“We have tried to develop our ideas on the basis that we do not build any real estate of substance below the freeways and in doing so we have enabled, in perpetuity, the opportunity for the City to demolish these freeways or to develop underground or on-grade parking, should they deem it a worthwhile cause.”
“The City of Cape Town needs to reconsider its own Foreshore transformation project. Cape Town is in desperate need of a brave new vision that aligns with international trends and best practice, one that embraces the future without ignoring the past, one that both recognizes cultural diversity and unifies our people.”
Addressing the City’s exclusionary housing legacy
Harbour Arch was initially approved by the Municipal Planning Tribunal in late 2019 but the project was appealed by social and housing activists who argued that it lacked the inclusion of affordable housing and that the development was ‘unashamedly exclusive’.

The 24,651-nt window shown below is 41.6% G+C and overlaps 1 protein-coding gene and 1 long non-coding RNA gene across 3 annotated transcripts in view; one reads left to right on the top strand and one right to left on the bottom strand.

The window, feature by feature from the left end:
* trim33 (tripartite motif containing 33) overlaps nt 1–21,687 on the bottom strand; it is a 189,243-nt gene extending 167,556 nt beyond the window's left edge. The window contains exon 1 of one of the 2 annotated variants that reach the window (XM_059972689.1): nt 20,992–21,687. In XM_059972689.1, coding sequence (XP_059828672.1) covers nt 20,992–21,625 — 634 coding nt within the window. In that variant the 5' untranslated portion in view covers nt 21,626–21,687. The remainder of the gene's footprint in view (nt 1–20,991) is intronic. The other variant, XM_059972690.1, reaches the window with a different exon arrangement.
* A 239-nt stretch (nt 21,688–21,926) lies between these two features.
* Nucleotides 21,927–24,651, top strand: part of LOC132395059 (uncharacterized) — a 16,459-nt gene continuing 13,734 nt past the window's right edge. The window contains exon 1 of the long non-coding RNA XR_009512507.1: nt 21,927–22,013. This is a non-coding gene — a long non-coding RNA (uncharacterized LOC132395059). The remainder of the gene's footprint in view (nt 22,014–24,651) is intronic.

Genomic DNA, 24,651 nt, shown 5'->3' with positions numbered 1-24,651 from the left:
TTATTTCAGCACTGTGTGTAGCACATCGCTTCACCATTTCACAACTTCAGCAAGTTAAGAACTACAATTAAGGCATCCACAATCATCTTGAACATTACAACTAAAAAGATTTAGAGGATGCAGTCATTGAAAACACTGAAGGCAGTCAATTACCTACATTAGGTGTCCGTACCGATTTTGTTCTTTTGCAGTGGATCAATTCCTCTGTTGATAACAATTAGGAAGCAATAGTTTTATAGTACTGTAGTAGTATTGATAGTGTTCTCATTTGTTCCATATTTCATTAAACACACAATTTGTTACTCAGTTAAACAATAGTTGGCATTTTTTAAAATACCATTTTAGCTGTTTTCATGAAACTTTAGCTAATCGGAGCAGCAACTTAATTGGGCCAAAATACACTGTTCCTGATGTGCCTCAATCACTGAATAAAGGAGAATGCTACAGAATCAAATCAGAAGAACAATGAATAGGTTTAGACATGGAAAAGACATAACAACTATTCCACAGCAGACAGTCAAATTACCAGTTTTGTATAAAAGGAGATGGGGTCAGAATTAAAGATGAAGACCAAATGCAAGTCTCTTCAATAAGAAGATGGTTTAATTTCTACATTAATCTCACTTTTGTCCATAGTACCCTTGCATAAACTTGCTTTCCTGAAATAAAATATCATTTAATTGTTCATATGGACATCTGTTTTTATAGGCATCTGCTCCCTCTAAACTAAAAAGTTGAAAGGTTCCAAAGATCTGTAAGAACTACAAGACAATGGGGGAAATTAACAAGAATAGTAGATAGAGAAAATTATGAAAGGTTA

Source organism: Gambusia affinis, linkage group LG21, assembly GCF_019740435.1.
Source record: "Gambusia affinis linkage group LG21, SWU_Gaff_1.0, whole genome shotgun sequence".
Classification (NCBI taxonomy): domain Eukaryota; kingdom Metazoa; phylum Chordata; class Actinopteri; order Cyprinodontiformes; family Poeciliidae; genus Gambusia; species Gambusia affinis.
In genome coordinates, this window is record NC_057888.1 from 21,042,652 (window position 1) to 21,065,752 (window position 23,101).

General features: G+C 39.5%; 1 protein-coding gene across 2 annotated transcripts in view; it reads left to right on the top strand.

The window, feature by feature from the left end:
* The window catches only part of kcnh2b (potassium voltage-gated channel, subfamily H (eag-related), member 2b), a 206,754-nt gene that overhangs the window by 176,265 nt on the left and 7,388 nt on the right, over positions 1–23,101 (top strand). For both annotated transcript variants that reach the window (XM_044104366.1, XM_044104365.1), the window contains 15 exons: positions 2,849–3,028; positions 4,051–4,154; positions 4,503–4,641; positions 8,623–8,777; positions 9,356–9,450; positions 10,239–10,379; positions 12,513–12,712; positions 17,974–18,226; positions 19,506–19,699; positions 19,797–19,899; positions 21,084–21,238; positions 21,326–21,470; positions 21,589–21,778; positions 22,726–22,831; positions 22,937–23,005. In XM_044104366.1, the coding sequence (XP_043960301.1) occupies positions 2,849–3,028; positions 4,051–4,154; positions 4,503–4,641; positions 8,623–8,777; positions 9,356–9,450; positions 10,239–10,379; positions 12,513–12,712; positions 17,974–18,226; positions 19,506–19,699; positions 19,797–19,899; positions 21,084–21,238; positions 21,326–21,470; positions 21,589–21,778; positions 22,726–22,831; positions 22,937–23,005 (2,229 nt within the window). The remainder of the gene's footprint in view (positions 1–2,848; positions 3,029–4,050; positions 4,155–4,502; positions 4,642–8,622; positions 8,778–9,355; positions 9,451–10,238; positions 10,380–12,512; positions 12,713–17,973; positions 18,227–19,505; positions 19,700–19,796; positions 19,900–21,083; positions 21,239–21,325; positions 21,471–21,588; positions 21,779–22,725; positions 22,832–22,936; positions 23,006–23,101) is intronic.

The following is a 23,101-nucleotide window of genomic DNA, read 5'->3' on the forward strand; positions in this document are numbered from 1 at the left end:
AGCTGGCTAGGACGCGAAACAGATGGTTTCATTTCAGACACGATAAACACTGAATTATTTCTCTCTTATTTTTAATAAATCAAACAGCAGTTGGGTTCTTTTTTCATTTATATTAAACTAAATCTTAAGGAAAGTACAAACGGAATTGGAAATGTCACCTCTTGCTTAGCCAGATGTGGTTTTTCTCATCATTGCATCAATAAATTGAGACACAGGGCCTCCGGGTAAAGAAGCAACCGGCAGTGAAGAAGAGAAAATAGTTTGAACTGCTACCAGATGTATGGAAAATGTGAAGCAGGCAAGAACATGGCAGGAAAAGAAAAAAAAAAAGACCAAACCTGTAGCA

In August 2020, the City of Cape Town dismissed all appeals against Harbour Arch granting Amdec approval to proceed with the development with no obligation to develop any affordable housing units.
“The City of Cape Town does not have an inclusionary housing policy which I think has become a bug bear for most social housing activists. It is a difficult balancing act for the City to be able to encourage business and property development whilst being obligated to provide affordable housing”.